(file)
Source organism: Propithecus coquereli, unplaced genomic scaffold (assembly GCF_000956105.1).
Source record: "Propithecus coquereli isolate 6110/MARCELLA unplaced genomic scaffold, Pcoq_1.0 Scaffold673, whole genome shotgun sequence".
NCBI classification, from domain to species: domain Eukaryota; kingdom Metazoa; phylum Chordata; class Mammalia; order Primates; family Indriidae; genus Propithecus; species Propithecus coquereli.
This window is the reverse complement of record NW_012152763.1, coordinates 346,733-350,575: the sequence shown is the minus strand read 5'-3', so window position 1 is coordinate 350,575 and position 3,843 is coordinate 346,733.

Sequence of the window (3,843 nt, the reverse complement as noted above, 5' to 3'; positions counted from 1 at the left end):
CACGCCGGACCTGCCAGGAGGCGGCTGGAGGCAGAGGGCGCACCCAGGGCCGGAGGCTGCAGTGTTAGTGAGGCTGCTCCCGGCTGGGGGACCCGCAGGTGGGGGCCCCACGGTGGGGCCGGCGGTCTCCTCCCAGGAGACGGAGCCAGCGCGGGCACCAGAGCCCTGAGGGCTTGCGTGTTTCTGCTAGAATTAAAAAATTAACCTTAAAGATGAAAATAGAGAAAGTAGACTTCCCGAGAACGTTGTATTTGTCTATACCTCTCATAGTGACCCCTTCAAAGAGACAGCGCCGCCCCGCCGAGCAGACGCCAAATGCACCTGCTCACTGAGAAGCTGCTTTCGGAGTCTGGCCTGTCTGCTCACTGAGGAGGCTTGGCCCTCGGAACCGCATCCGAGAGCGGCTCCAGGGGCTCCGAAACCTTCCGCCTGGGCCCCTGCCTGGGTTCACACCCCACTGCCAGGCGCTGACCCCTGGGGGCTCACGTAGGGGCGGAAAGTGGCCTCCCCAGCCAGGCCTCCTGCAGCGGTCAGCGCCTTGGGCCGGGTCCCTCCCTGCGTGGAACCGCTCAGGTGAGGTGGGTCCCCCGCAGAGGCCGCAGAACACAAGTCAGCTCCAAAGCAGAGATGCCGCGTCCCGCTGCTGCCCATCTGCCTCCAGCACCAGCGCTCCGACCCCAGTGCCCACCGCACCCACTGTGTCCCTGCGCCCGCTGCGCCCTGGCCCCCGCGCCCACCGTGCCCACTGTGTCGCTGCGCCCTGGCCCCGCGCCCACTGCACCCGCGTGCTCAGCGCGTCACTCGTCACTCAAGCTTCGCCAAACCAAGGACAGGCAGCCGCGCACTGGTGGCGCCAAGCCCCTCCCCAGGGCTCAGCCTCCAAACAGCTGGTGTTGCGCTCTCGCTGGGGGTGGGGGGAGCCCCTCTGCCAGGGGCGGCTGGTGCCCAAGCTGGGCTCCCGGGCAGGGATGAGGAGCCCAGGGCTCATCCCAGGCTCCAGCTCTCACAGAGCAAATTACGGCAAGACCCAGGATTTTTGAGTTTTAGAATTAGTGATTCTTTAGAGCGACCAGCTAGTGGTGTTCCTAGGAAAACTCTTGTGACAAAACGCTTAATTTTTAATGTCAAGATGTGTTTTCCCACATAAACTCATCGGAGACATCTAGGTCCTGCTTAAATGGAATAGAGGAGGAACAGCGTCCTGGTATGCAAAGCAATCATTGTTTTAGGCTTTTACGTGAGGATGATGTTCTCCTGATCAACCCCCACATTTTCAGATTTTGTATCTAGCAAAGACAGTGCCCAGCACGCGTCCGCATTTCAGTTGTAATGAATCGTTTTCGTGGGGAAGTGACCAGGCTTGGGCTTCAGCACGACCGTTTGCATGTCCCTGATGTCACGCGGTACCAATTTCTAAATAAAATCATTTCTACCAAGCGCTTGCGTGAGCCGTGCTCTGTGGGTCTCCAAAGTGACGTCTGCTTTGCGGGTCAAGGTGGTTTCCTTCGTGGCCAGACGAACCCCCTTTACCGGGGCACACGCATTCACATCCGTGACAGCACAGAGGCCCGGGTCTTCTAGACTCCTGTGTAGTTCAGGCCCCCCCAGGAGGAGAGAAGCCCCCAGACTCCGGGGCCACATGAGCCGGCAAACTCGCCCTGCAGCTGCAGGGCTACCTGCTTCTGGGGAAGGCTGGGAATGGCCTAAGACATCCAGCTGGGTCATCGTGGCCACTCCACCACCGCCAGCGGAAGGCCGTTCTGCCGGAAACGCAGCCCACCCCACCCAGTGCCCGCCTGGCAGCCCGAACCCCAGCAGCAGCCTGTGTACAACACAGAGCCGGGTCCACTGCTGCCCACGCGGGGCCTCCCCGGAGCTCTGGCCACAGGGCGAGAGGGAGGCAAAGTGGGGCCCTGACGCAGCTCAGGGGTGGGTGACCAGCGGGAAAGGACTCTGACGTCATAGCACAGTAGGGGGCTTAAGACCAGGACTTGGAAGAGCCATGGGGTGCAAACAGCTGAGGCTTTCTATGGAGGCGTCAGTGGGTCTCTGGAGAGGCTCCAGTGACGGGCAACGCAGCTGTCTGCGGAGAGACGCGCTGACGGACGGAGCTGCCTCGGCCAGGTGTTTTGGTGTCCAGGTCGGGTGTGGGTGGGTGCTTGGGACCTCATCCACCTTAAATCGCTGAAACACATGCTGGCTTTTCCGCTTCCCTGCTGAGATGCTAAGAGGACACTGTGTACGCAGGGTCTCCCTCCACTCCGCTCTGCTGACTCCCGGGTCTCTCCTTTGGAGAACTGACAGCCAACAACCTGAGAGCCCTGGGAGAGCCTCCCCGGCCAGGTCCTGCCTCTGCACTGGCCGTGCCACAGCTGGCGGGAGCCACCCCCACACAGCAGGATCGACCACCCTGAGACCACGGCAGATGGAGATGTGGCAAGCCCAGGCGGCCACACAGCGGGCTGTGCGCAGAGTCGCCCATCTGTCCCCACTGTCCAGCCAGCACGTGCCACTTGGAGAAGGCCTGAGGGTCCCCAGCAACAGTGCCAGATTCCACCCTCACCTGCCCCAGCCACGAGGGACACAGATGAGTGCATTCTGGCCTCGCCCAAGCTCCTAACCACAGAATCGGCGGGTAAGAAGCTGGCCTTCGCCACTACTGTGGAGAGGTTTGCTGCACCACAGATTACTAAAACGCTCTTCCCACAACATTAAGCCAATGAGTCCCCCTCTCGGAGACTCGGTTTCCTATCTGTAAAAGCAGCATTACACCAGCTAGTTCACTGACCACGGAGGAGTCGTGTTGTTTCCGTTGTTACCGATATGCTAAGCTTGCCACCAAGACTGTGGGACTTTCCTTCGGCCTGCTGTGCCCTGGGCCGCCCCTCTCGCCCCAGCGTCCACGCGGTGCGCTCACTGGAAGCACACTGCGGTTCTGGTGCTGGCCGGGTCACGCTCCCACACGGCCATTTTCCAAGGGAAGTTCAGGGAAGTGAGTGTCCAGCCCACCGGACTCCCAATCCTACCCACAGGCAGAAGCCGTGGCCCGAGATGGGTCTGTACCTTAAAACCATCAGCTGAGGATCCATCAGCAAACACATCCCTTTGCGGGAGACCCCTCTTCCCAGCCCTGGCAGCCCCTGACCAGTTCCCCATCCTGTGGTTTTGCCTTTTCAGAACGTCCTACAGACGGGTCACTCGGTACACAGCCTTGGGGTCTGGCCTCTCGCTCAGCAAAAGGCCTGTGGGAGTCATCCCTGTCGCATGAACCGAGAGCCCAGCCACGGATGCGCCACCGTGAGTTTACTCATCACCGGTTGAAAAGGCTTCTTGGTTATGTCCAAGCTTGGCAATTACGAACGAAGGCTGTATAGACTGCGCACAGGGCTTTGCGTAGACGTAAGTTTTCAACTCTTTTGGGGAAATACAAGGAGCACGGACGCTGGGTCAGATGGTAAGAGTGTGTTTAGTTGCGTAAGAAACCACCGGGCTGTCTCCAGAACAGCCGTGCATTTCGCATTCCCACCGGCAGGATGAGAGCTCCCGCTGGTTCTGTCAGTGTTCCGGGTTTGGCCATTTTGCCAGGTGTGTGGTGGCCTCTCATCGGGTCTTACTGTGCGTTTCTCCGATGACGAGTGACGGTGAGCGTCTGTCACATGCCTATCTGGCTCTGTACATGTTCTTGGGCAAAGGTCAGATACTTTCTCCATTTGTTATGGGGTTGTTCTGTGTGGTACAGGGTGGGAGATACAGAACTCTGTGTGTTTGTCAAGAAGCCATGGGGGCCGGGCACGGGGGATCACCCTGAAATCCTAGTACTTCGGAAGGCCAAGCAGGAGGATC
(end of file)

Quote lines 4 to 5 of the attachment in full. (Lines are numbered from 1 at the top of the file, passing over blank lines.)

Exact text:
This window is the reverse complement of record NW_012152763.1, coordinates 346,733-350,575: the sequence shown is the minus strand read 5'-3', so window position 1 is coordinate 350,575 and position 3,843 is coordinate 346,733.

Sequence of the window (3,843 nt, the reverse complement as noted above, 5' to 3'; positions counted from 1 at the left end):